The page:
What do the Olympics, anime and Russia’s geopolitics have in common? They’re all fuelling an unprecedented surge of interest in foreign languages at the College. As introductory courses in many departments threaten over-enrollment, many traditional language departments, like Asian studies and romance languages, are undergoing expansion, and Arabic, a newer option, is fast gaining ground.
With 29 major candidates this year, the Chinese program in the Asian studies department currently holds the honor of having the highest number of majors among the foreign language departments. In addition, Chinese 101 now offers three sections, with 10 students in each section. “In one of the high level classes, we’ve got 10 students this year, too,” said Cornelius Kubler, chair and Stanfield Professor of Asian Studies, adding that competition for student teaching assistants (TAs) in Chinese was unusually fierce this year.
Kubler, who heads a team of seven faculty members and two language fellows who provide five years of Mandarin instruction as well as courses in Cantonese and Taiwanese dialects, underscored the importance of maximizing the opportunities outside the classroom. “This year, we have doubled our Chinese tables to twice a week: Monday in Greylock and Thursday in Paresky,” Kubler said. Students also participate in five language immersion programs in China, including Princeton in Beijing, Associate Colleges in China and the Hopkins-Nanjing Center for Chinese and American studies.
Similarly, Japanese 101 has an enrollment of 19 students, almost the program’s maximum capacity. In addition, nine students are enrolled in 400-level classes. “Three or four years ago, enrollments were down, but more recently [they have] been increasing,” said Shinko Kagaya, associate professor of Japanese, “and the high enrollment in the current introductory course suggests that the trend will continue.”
While it used to be the booming Japanese economy that drew students to the languages, Kagaya suggests that “recently – more and more students are interested in Japanese popular culture, especially animation, film and gaming.” This January, the College will be offering a Winter Study course in Japan for the first time to capitalize on this cultural interest.
One of the largest pushes for expansion is occurring in the Arabic department. After starting out as a critical language program with very low enrollment, and hiring its first professor, Armando Vargas in 2004-05, Arabic 101 has started this fall with over 25 students. To ensure comprehensive instruction with such large numbers, the department is attempting to hire a third professor, although “everybody is starting an Arabic program now, so there are many openings for a very small pool of qualified professors,” said Gail Newman, professor of German and coordinator for Arabic.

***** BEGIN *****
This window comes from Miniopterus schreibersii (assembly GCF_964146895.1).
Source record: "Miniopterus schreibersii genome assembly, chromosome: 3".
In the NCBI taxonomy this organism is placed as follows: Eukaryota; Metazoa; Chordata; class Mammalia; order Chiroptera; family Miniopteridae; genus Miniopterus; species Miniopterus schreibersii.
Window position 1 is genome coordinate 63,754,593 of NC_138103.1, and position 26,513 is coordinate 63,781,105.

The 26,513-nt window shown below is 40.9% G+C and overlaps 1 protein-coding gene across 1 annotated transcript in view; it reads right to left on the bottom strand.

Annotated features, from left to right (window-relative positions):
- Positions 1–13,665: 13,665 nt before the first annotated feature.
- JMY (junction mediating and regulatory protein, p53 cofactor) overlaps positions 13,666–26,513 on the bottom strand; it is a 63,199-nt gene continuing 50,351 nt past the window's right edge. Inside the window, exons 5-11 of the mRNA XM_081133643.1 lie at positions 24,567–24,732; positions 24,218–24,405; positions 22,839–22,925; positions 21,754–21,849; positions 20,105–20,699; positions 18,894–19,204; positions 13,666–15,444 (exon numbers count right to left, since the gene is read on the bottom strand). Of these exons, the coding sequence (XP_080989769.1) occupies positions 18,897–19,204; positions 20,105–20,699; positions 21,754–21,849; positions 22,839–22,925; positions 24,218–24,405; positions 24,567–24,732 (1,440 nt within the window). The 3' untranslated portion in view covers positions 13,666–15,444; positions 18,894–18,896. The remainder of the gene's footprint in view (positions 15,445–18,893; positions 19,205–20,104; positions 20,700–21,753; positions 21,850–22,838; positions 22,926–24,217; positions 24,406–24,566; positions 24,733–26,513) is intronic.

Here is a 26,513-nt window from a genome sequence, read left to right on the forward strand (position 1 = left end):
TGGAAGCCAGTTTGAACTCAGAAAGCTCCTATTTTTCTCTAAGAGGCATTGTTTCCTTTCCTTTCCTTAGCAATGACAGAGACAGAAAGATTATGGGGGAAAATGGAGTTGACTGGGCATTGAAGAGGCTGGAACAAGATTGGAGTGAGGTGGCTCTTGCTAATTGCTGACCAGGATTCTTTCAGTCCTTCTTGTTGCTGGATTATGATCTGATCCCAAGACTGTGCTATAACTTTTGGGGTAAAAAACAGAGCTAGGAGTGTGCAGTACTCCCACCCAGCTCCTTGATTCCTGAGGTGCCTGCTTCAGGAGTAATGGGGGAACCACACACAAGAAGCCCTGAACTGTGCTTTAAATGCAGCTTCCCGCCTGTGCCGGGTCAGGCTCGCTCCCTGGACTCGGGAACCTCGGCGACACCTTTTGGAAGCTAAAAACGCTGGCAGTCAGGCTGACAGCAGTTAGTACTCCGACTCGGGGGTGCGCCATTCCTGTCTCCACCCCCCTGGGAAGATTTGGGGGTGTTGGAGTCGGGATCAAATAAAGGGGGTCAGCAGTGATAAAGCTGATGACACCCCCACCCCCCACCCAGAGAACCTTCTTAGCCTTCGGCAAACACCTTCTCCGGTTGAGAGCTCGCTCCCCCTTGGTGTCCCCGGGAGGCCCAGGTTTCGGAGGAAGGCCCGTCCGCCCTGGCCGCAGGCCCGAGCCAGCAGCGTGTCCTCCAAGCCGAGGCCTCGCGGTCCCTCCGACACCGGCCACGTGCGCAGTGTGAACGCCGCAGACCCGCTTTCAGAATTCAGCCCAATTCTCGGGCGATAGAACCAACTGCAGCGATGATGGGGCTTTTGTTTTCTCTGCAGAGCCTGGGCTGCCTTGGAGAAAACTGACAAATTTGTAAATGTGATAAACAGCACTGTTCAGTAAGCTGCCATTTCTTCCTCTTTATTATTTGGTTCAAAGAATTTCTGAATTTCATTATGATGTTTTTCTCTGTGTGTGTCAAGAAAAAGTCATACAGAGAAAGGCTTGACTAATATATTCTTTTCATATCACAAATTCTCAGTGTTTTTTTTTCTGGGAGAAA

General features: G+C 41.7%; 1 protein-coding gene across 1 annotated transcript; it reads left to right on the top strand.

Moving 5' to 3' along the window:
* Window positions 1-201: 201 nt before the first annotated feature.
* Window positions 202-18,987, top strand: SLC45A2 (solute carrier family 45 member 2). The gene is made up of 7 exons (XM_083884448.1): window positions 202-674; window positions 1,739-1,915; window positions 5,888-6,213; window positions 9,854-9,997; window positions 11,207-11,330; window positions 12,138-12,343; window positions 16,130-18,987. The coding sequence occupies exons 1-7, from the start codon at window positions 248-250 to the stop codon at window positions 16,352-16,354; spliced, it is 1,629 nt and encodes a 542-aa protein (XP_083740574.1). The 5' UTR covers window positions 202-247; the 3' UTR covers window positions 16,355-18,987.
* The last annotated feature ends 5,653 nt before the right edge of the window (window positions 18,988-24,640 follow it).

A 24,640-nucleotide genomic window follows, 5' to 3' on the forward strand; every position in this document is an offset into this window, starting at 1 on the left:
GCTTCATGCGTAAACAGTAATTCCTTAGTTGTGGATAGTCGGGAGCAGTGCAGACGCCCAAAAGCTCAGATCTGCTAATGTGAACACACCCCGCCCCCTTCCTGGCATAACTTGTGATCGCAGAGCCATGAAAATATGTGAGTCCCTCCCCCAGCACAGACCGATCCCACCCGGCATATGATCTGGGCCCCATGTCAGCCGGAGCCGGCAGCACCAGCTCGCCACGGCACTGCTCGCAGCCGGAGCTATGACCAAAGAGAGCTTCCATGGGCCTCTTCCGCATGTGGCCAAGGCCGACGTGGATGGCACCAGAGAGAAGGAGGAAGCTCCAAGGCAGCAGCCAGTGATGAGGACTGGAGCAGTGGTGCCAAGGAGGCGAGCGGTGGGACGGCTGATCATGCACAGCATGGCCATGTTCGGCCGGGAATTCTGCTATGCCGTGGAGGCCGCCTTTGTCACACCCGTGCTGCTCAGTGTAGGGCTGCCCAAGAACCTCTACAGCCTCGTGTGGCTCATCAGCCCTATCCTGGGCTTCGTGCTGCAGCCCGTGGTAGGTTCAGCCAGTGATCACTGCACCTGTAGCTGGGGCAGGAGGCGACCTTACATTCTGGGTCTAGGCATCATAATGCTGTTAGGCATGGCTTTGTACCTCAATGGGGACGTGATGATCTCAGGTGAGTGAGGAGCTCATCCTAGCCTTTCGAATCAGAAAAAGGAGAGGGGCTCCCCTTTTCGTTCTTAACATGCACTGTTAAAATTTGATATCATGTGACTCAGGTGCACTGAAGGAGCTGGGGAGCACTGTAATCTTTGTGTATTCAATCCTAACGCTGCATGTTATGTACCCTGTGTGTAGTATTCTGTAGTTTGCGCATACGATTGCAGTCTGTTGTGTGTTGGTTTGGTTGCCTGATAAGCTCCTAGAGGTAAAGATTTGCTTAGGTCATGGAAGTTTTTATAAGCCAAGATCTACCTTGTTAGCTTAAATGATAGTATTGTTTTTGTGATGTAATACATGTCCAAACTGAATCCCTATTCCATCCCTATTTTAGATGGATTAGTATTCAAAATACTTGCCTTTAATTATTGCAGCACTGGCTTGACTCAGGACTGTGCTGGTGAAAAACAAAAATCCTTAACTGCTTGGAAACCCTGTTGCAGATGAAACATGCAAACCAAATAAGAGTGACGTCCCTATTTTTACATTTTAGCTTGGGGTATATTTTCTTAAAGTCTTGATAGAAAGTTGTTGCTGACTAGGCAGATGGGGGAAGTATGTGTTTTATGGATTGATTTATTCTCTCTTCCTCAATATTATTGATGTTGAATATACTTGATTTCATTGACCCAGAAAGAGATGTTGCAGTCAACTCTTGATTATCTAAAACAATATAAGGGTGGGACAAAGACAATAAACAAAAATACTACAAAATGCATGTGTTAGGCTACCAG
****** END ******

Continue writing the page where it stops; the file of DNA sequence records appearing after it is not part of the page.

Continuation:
The department has begun offering a third year of Arabic, which has a current enrollment of five to seven students, and hopes to create an Arabic language major in the near future as well as an interdisciplinary Middle Eastern studies major. “Williams was one of the first liberal arts colleges with an Arabic program,” Newman said, “and we’re a model for other colleges and universities around the country.”
In the romance languages department, French 101, 103 and 105 are all significantly over-enrolled this year. “The over-enrollment in French 103 is a trend in many languages [such as] Spanish,” said Brian Martin, assistant professor of French, who conducted two class surveys and a five-minute interview with each prospective student to trim his class size. The registrar caps French language courses at 20 students, a figure which Leyla Rouhi, chair of romance languages, calls “still too big.”
According to Rouhi, international students show a notably high interest in foreign languages. “In one of the Spanish courses, seven out of 18 were international students, and they seemed to be the most loyal ones,” Rouhi said, noting that many international students are successful English learners who are now trying third or fourth languages.
Russian, while not expanding per se, is enjoying reinvigorated student interest in light of the recent Georgian crisis and the growing strength of Russia. “There is a resurgence of interest in the Russian language, for extremely valid reasons,” said Julie Cassiday, professor of Russian and chair of German and Russian.
In response to greater student interest in Russian studies, the department has begun to reorganize. The intermediate and advanced classes have been combined into one section with two different conversation groups, which allows students closer contacts with the Russian TAs. Because this frees up faculty time, the Russian department has been able to contribute some new comparative literature courses, such as “Russian and Soviet Film.”
“There are many students who aren’t ready to commit to four years of Russian language, but who have an interest in the culture,” Cassiday said, citing the perennial popularity of “Topics on Russian Culture: Feasting and Fasting in Russian History” taught by Darra Goldstein, professor of Russian.